The disparity map between two finger images can be computed pixel by pixel using block-mapping technique. Only the disparities along finger direction are used for liveness detection. The map is then fitted using second order polynomial surface model to reduce noises. FIG. 8B shows the disparity maps from a real finger (800 a) and a 2D picture (800 b). Due to the 3D property of the finger, a curved surface can be seen in the direction perpendicular to the finger in the disparity map 800 a. In contrast, the disparity map 800 b from spoofing picture is much more flat since all points are from 2D surface. The curvatures of each of the vertical lines are then calculated and used to determine the liveness and the final decision of liveness is made by checking the liveness of each finger. FIG. 8C illustrates disparity map data (points, 810) and a mathematically fitted surface 815 for a real finger (800 c) and FIG. 8D illustrates disparity map data (points, 820) and a mathematically fitted surface 835 for a 2D spoofing picture (800 d).
Exemplary Distortion Correction Method
Various approaches have been applied to resolve the challenge of fingerprint matching in distorted images. This distortion changes the spatial relationships between fingerprint minutiae and prevents fingerprint matchers finding a correct match. While previous approaches have been somewhat successful, they have mostly focused on matching fingerprints obtained from the same sensor. Moreover the distortions they are dealing with mostly arise from artefacts in the image.
The exemplary systems and methods disclosed herein aim at resolving this problem on a more challenging level. Firstly, in addition to a single capturing device, the system is configured to make additional attempts to match fingerprints obtained from two different image capturing techniques. Specifically, for example, the first technique captures images of fingers using a camera on a mobile phone device for verification while the second may also use a fingerprint scanning device rather than the camera for enrolment. Secondly the distortion types introduced by these devices vary significantly and introduce new problems in matching.
While both aforementioned image capturing techniques include image distortions, each technique also introduces its own distortion types, thereby introducing new challenges.
In an image captured with a mobile phone using exemplary contactless finger recognition technology disclosed herein, the center of the image can be least distorted while the outermost region of the finger can be more highly distorted. This emerges due to the curvature of the finger where the highest distortion comes from the region with the highest curvature, i.e. the boundary of the finger.
In an image obtained from the flatbed scanner, henceforth referred to as Flat, while there is little to no curvature distortion, there are however local distortions in different parts of the fingerprint. This is due to different pressure points being applied by the finger on to the surface of the scanner. Moreover these local distortions may vary significantly throughout the fingerprint.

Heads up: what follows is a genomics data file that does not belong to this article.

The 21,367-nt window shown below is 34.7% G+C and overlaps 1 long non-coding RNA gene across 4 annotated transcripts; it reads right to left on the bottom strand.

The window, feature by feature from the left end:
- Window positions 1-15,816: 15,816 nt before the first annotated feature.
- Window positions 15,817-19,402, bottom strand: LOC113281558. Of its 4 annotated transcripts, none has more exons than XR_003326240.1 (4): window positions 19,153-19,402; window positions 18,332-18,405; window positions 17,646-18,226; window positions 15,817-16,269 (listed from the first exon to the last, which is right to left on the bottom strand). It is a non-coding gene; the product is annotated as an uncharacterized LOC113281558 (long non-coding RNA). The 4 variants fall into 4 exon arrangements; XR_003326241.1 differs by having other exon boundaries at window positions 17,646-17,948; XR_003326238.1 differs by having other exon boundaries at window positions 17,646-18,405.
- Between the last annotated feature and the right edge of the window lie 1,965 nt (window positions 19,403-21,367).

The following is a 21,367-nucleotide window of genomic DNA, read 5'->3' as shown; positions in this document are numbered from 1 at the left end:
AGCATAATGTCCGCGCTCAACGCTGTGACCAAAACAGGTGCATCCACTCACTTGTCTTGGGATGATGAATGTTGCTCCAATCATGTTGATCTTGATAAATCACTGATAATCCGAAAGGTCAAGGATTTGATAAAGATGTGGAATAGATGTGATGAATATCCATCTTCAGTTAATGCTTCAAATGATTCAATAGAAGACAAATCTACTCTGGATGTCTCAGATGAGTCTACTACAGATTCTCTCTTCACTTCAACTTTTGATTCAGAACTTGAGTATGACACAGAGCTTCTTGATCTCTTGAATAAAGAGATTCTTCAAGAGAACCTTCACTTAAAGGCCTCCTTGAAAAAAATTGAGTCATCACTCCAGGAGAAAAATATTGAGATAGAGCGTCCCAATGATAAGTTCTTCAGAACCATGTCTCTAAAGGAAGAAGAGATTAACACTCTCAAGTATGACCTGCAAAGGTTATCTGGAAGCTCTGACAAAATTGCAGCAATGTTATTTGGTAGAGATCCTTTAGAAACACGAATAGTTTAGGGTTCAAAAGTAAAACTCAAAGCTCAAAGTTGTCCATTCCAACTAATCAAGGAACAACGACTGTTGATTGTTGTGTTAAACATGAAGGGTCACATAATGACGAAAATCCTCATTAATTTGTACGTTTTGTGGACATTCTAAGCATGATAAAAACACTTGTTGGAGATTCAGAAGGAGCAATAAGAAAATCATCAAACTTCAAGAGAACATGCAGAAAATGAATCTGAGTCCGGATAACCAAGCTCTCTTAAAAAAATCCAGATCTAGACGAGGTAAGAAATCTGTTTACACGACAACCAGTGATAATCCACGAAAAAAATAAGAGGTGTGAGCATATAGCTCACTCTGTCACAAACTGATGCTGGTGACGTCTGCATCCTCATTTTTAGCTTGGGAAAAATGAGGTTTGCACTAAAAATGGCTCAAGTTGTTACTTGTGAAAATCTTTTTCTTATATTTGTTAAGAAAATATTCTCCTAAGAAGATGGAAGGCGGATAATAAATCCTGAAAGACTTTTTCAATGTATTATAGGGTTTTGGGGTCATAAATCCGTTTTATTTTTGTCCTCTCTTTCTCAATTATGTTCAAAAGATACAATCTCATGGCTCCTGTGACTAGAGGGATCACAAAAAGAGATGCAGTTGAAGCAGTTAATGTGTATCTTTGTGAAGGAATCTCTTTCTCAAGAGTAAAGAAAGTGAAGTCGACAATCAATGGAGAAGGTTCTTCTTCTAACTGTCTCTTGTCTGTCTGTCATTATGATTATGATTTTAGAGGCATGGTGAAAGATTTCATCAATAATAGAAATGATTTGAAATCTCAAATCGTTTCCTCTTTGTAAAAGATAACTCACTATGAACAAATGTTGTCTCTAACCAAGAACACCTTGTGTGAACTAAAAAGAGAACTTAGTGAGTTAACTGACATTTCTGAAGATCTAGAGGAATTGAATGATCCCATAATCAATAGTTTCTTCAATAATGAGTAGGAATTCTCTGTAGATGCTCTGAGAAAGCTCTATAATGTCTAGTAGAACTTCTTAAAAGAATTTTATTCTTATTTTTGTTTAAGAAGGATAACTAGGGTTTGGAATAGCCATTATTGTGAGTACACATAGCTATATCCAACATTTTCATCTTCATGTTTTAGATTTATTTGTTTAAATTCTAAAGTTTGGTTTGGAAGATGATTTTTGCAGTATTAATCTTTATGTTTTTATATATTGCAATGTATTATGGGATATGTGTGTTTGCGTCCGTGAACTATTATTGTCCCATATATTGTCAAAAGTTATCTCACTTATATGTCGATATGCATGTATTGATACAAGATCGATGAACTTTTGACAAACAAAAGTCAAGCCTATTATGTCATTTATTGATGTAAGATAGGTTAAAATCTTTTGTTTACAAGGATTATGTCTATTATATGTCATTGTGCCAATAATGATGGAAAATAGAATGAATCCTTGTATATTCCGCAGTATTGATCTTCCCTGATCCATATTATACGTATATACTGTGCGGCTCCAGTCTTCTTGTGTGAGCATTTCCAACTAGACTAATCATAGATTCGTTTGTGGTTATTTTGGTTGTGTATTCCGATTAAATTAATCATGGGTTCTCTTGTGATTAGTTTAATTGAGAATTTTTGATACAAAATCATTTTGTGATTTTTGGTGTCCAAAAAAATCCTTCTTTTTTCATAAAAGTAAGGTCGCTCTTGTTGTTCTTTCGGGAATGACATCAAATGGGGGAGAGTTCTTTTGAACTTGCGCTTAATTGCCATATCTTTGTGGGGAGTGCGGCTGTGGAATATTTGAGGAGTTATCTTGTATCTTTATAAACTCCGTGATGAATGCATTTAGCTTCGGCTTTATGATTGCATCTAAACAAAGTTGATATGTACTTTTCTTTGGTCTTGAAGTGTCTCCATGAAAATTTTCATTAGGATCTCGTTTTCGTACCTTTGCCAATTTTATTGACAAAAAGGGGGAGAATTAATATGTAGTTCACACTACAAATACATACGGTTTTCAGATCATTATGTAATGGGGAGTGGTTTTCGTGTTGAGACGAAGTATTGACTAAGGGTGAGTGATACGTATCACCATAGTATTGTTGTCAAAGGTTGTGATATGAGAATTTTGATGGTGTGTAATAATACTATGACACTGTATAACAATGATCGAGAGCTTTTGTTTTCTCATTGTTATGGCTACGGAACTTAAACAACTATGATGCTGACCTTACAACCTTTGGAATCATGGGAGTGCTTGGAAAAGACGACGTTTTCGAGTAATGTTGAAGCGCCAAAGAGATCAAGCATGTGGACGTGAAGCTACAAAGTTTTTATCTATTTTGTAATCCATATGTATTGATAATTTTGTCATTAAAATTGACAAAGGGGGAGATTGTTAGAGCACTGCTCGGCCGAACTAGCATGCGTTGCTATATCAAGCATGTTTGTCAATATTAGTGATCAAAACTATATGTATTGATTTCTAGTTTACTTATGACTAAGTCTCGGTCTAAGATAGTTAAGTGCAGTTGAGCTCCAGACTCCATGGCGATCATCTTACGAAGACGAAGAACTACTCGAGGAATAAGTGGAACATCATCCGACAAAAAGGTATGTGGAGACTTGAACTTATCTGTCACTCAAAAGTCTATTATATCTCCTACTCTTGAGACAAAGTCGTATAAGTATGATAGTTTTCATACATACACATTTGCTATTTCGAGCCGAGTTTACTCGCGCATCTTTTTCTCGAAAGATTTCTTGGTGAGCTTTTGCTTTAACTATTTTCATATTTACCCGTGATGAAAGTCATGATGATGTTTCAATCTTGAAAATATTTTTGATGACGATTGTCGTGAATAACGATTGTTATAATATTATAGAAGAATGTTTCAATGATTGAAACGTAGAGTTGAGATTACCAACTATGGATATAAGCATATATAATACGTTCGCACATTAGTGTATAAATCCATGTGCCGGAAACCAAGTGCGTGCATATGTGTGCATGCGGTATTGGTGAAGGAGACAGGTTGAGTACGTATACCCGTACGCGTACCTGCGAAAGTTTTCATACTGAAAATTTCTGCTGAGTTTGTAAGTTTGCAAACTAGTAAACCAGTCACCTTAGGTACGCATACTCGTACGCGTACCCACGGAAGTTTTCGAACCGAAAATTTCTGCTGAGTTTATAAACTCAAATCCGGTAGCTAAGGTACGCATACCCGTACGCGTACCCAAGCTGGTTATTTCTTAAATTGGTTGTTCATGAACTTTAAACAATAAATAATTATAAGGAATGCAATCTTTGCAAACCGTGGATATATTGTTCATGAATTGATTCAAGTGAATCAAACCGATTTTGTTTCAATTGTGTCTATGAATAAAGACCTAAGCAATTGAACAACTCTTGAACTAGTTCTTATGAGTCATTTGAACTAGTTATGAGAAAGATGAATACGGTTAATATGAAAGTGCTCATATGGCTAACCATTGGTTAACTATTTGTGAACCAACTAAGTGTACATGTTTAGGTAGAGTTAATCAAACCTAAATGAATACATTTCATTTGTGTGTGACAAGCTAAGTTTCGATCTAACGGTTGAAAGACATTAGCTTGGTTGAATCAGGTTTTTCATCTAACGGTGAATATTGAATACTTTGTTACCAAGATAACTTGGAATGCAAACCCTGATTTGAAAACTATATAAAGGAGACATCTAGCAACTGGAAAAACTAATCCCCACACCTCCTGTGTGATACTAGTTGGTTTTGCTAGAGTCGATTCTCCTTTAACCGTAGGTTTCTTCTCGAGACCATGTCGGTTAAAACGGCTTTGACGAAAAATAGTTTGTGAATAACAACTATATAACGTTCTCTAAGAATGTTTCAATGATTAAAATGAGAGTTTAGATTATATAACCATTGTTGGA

In the case of matching using a single sensor type both the enrollment and verification fingerprints are of the same distortion type. However, in the case of different capture devices, the enrolment images can be from, say, a scanner and the verification images can be from a mobile camera (e.g., “4F” or “4F Images”). Therefore the matching process is configured to attempt to find correct matches between different types of distortions.
While the aforementioned techniques described can be used to help tackle the finger image to Flat matching problem, the following discussion is directed to, inter alia, solving this problem and can improve the performance of the finger recognition system significantly.
Distortion Modelling Using Thin Plate Spline
As would be understood by a person of ordinary skill in the art, various methods exist for distortion modelling. For example, in some configurations, an approach described by Ross and Nadgir (Ross A. and Nadgir R., “A thin-plate spline calibration model For fingerprint sensor interoperability,” IEEE Transaction Data and Knowledge Engineering, vol. 20, no. 8, pp. 1097-1110, 2008.), a mapping between the two distortion types using a thin plate spline can be modeled. By applying this model onto minutiae obtained from a mobile phone image, the system can be configured to map them onto their correct corresponding minutiae on the surface image and use them for verification. This allows the matcher to find more corresponding matches between the two image types.
Distortion Robust Matcher
Previous approaches are typically applied either before or after the matching process. In applying this distortion robust matcher approach, however, the parameters in the matcher can be adjusted to allow for higher levels of distortion. This allows correct matches that undergo higher degrees of distortion to be matched, resulting in more correct matches.
Distortion Correction Using Scanning Device: